Courts that have faced this issue have reached conflicting results. Compare Nelson, 731 F.2d at 111-12 (the earned income credit is not subject to interception under 26 U.S.C. Sec. 6402(c)) with Coughlin, 584 F.Supp. at 706-07 (26 U.S.C. Sec. 6402(c) authorizes interception of the earned income credit), and Sorenson, 557 F.Supp. at 733-34 (W.D.Wash.1983) (same). For the reasons set forth below, we believe the Second Circuit's decision in Nelson is the better view.
As the Nelson court notes, the term "overpayment," broadly defined in section 6401 but limited in section 6402 by the phrase "to be refunded to the person making the overpayment," is ambiguous with regard to the earned income credit. Section 6401 is a general provision in the chapter on Abatements, Credits, and Refunds of the Internal Revenue Code, governing the tax refund process. See Nelson, 731 F.2d at 111. Section 6402(c) and section 664(a), on the other hand, were both enacted as part of the Omnibus Act, which established the tax intercept program. Id. Interpreting the term "overpayment" in section 6402(c) so as not to include the earned income credit results in consistency with section 664(a) which authorizes only withholding of federal tax refunds. Moreover, we believe that this interpretation furthers the congressional purpose in enacting the earned income credit. Reducing the amount of the earned income credit due to a low income working family would reduce the family members' incentive to work, and would frustrate the congressional goals of providing relief to low income families, encouraging work, reducing dependence on federal assistance, and stimulating the economy. See id. at 111-12; cf., In re Searles, 455 F.Supp. at 752-53 (discussing the adverse effects of including the credit in a bankrupt's property).
Defendants claim and the district court agreed, that the tax intercept program's goal of enforcing child support obligations should take priority over the policies underlying the earned income credit. See Rucker, 555 F.Supp. at 1053. We are not persuaded. The intercepted funds are not paid to support the obligated taxpayer's child but to reimburse a state for its support of that child in the past. The earned income credit, on the other hand, directly benefits the dependent children of the low income taxpayer. In the absence of evidence that Congress intended such a substantial cutback on the earned income credit program, we interpret the intercept legislation before us so as to avoid both conflict between the provisions of the Omnibus Act and a result clearly at odds with the goals of the earned income credit program. We hold that 26 U.S.C. Sec. 6402 and 42 U.S.C. Sec. 664 do not authorize the withholding of any portion of the earned income credit due an otherwise eligible recipient.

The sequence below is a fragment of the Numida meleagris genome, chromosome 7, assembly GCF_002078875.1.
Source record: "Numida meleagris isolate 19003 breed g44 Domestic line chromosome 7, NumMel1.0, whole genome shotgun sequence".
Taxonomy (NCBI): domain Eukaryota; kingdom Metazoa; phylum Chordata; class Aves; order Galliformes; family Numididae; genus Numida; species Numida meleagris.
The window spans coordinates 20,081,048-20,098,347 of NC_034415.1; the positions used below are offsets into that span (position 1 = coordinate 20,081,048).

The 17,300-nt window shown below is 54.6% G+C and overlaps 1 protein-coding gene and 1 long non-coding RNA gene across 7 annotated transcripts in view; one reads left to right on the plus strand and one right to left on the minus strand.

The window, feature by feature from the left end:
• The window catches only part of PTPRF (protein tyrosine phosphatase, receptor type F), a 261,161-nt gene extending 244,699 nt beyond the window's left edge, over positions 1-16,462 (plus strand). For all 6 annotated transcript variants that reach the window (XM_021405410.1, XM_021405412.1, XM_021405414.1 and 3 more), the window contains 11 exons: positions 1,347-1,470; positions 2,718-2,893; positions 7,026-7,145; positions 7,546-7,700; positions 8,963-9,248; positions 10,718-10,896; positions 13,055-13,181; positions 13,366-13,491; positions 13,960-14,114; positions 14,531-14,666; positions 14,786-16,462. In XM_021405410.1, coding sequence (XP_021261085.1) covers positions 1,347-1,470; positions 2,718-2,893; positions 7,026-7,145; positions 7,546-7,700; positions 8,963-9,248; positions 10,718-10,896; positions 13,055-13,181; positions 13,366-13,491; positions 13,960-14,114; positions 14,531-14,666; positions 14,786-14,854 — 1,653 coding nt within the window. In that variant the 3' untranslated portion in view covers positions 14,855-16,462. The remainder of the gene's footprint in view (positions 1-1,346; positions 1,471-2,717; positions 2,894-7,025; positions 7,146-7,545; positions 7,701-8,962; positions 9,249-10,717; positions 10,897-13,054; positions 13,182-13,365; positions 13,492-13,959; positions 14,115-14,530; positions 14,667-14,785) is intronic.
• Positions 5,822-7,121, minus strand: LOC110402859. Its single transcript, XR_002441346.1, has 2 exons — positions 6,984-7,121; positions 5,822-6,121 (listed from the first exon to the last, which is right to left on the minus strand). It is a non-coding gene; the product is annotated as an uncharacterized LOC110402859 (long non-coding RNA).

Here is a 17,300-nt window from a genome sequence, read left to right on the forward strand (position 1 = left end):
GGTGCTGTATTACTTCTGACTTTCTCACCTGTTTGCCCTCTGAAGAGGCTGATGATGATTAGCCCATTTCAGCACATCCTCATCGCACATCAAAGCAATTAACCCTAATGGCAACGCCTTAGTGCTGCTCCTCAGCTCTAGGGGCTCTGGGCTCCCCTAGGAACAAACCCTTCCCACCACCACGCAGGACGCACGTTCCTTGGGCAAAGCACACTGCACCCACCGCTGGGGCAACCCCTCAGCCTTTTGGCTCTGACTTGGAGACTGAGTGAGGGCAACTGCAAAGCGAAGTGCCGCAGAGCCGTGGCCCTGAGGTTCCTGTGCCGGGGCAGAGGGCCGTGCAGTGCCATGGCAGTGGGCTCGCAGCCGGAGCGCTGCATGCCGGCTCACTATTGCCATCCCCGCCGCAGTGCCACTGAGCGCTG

The judgment is reversed and remanded to the district court for further proceedings.
42 U.S.C. Sec. 602(a)(26) (1982) requires the parent to whom child support payments are due to assign the right to such payments to a state as a precondition to AFDC eligibility in that state
42 U.S.C. Sec. 664(a) provides:
"Upon receiving notice from a State agency administering a plan approved under this part that a named individual owes past-due support which has been assigned to such State pursuant to section 602(a)(26) of this title, the Secretary of the Treasury shall determine whether any amounts, as refunds of Federal taxes paid, are payable to such individual (regardless of whether such individual filed a tax return as a married or unmarried individual). If the Secretary of the Treasury finds that any such amount is payable, he shall withhold from such refunds an amount equal to the past-due support, and pay such amount to the State agency (together with notice of the individual's home address) for distribution in accordance with section 657(b)(3) of this title."
26 U.S.C. Sec. 6402(c) provides:
"The amount of any overpayment to be refunded to the person making the overpayment shall be reduced by the amount of any past-due support (as defined in section 464(c) of the Social Security Act) owed by that person of which the Secretary has been notified by a State in accordance with section 464 of the Social Security Act. The Secretary shall remit the amount by which the overpayment is so reduced to the State to which such support has been assigned and notify the person making the overpayment that so much of the overpayment as was necessary to satisfy his obligation for past-due support has been paid to the State. This subsection shall be applied to an overpayment prior to its being credited to a person's future liability for an internal revenue tax."
Mr. Rucker's former wife assigned her right to support payments to the State of Colorado. See note 1, supra
The refund to Rucker consisted of $31 in excess wage withholdings and $95 of the earned income credit. The record does not reflect the dollar amount of the earned income credit withheld to satisfy Mr. Rucker's support obligation. We assume that some portion of the credit was withheld, inasmuch as the defendants concede that Rucker received only a "proportionate" share. Appellees' Brief at 4; see Rucker v. Secretary of the Treasury, 555 F.Supp. 1051, 1052-53 (D.Colo.1983)
The court also dismissed intervenor Warner's claims. Warner had not received from the IRS any portion of the earned income credit to which she claimed entitlement. The court apparently reasoned that having adopted the allegations of Rucker's complaint, Warner lacked independent jurisdictional grounds once Rucker's claim was dismissed as moot. In light of our decision concerning the dismissal of Rucker's claim, we need not reach this issue
26 U.S.C. Sec. 6532(a)(1) provides:
"No suit or proceeding under section 7422(a) for the recovery of any internal revenue tax, penalty, or other sum, shall be begun before the expiration of 6 months from the date of filing the claim required under such section unless the Secretary renders a decision thereon within that time, nor after the expiration of 2 years from the date of mailing by certified mail or registered mail by the Secretary to the taxpayer of a notice of the disallowance of the part of the claim to which the suit or proceeding relates."
26 U.S.C. Sec. 6401 provides in pertinent part:
(b) If the amount allowable as credits under section ... 43 (relating to earned income credit) exceeds the tax imposed by subtitle A ... the amount of such excess shall be considered an overpayment."